Watch Nesting Pelicans Live on the Pelicam

The Crab Bank ‘Pelicam,’ in Charleston Harbor, South Carolina, brings you live video of nesting pelicans.

Special thanks goes to Charleston Harbor Pilots, Stasmayer, Mount Pleasant Radio, and the SC Department of Natural Resources for making the Crab Bank Pelicam possible.

Located just offshore of Mount Pleasant in Charleston Harbor, SC, within paddling distance of Shem Creek, is a tiny island and bird sanctuary called Crab Bank. Originally a large sand bar, Crab Bank was officially an island by the 1950s, thanks to the continued addition of dredge spoils from Shem Creek. By the late 1970s, enough height built up on the Bank to prevent overwashing, allowing the first documented seabird nesting at the site. Though it cyclically erodes and accretes, Crab Bank consistently offers ideal habitat for a seabird colony.

Watch nesting pelicans live on the pelicam.

Crab Bank is one of only five active seabird nesting sites in South Carolina, and vital to the survival of at least 15 species of birds. While it is illegal to directly harm birds in the Charleston Harbor, a designated wildlife sanctuary, human induced disturbances from boat landings and dog walking on Crab Bank threaten the seabirds’ already precarious nesting season.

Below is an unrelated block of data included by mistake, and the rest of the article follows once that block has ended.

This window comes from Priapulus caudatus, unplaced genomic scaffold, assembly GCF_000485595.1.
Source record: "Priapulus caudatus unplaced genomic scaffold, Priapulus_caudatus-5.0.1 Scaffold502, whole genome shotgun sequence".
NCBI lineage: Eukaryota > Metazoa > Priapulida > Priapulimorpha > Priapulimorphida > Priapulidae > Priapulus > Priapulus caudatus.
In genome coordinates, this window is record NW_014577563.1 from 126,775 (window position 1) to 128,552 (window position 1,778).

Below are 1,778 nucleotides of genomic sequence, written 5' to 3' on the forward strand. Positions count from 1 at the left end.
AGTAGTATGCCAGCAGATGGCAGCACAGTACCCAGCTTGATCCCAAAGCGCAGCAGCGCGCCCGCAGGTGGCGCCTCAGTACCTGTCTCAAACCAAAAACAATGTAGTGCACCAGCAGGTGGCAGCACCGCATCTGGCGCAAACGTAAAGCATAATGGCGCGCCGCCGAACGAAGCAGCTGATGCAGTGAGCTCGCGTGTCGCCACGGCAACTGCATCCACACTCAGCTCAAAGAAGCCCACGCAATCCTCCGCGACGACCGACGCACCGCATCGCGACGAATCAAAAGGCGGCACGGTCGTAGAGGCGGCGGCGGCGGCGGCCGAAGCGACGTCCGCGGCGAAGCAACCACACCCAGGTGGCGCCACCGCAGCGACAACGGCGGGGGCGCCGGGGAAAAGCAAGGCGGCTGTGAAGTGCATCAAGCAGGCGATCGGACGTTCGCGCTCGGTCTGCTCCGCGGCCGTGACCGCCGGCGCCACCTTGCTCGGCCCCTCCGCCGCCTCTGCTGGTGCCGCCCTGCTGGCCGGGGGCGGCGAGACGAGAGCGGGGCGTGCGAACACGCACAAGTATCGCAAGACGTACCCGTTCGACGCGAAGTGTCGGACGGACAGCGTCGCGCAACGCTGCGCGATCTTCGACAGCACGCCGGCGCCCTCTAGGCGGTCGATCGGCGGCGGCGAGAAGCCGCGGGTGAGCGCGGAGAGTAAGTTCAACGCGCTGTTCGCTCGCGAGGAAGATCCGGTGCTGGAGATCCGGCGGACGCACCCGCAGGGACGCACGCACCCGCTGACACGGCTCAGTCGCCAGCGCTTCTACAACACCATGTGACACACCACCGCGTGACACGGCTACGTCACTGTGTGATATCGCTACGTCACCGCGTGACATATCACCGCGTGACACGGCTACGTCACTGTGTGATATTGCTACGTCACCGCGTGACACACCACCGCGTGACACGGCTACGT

A single event, such as one dog startling the birds, has the potential to decimate the colony.

Several of the species reliant on Crab Bank are Species of Concern in South Carolina, or even threatened or endangered. All of the species are considered in decline, but the safe haven of Crab Bank is allowing numbers of certain species to improve.

Seabirds, as well as shorebirds, waders, and waterbirds, are beautiful to watch. They deserve a safe space to be uninterrupted and thriving. But if you need more reasons than those to support protecting these unique species, remember that birds are indicators of climate change and associated impacts — many changes to the lifestyle of birds can be related to water temperature, alteration of vegetation, and other ecosystem impacts. To watch birds is to prepare for our own future.

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